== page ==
Standing barefoot atop a long, white strip of paper laid out on the ground, the artist holds a mop-sized paintbrush dipped in black paint. She quiets her mind, remembering everything and then letting it go, her whole life, the entirety of existence. She surrenders to the moment. She lowers brush to paper and makes her mark, a single, swift, dynamic black stroke across the length of the massive page. Finally trading the black brush for red she lashes out again, a single shriek of red amidst the vivacious black, a splatter of blood upon the earth.
“With thoughtfulness. And, when relevant, with joy.” — Nancy Katz (on how she hopes viewers respond to her work)
Nancy Katz is a textile artist whose creations hang in museums in Israel, Oakland, and Berkeley. She is famous for her breathtaking chuppot, Ark curtains, and torah covers, and she is a world-renowned maker of tallitot. Visit Tikkun Daily’s art gallery to see some of these beautiful pieces of art.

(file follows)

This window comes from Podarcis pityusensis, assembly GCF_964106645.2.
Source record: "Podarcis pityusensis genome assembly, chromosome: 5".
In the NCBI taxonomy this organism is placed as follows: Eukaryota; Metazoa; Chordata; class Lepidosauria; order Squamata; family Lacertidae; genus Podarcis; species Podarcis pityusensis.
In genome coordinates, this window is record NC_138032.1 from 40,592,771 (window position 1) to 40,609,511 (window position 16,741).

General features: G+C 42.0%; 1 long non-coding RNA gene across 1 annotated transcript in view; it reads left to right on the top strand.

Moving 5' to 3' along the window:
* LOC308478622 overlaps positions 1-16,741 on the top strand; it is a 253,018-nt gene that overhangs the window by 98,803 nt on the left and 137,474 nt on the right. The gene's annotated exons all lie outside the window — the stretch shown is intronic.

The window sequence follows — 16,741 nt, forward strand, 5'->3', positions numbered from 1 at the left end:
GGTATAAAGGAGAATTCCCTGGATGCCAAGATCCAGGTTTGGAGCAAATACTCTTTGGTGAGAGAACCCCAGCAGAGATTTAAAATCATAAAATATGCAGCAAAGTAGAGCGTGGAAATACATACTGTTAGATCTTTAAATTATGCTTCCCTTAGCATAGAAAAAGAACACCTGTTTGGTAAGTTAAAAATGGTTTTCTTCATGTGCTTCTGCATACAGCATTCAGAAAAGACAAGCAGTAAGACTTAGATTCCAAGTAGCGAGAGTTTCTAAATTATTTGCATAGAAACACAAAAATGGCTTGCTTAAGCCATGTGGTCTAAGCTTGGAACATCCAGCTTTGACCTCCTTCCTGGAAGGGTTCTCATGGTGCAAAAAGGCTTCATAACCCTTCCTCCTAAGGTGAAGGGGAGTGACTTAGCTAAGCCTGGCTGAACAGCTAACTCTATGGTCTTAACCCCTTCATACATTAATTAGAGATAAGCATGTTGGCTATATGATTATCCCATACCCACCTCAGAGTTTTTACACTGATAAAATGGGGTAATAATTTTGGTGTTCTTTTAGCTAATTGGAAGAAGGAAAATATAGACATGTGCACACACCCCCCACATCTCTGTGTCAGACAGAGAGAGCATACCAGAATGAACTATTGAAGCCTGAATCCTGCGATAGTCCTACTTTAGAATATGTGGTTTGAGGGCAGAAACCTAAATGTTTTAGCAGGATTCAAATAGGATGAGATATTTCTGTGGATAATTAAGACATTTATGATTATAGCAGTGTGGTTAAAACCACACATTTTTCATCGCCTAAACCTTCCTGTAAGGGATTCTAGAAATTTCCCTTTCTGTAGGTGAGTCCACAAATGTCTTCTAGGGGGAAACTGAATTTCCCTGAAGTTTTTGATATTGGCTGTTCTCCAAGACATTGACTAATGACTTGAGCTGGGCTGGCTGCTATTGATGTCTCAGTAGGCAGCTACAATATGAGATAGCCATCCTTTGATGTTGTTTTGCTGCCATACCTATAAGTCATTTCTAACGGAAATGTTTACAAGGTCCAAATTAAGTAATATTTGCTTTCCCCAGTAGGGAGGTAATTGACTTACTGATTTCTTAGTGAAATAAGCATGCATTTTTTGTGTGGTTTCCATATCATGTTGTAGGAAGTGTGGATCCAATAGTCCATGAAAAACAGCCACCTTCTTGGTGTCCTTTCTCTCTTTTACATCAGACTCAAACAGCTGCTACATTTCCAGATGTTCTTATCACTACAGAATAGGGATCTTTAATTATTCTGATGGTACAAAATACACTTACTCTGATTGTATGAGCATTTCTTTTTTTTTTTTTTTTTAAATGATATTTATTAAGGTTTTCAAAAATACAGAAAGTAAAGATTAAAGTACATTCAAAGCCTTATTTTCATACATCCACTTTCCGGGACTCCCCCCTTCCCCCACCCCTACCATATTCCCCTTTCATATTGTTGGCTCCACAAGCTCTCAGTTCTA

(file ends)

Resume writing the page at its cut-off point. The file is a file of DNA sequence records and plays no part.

Tallitot are prayer shawls, traditionally worn on the shoulders or over the head, adorned with 613 knots, a reminder of the 613 commandments making up the code of Jewish law.
“I am aware that several of my tallitot are worn by non-Jews who are drawn to them for reasons they are unable to articulate,” says Katz.”People wear tallitot in settings where nurturing a personal relationship with the Divine is the intention.”
“Answers are limiting.” — Lanell Dike
Years into a successful career as a fundraiser, Lanell Dike informed the people in her life that she was leaving her job to live on her savings and create art. Having no formal training as an artist, Lanell sought advice from experts on how to make a living in her new career.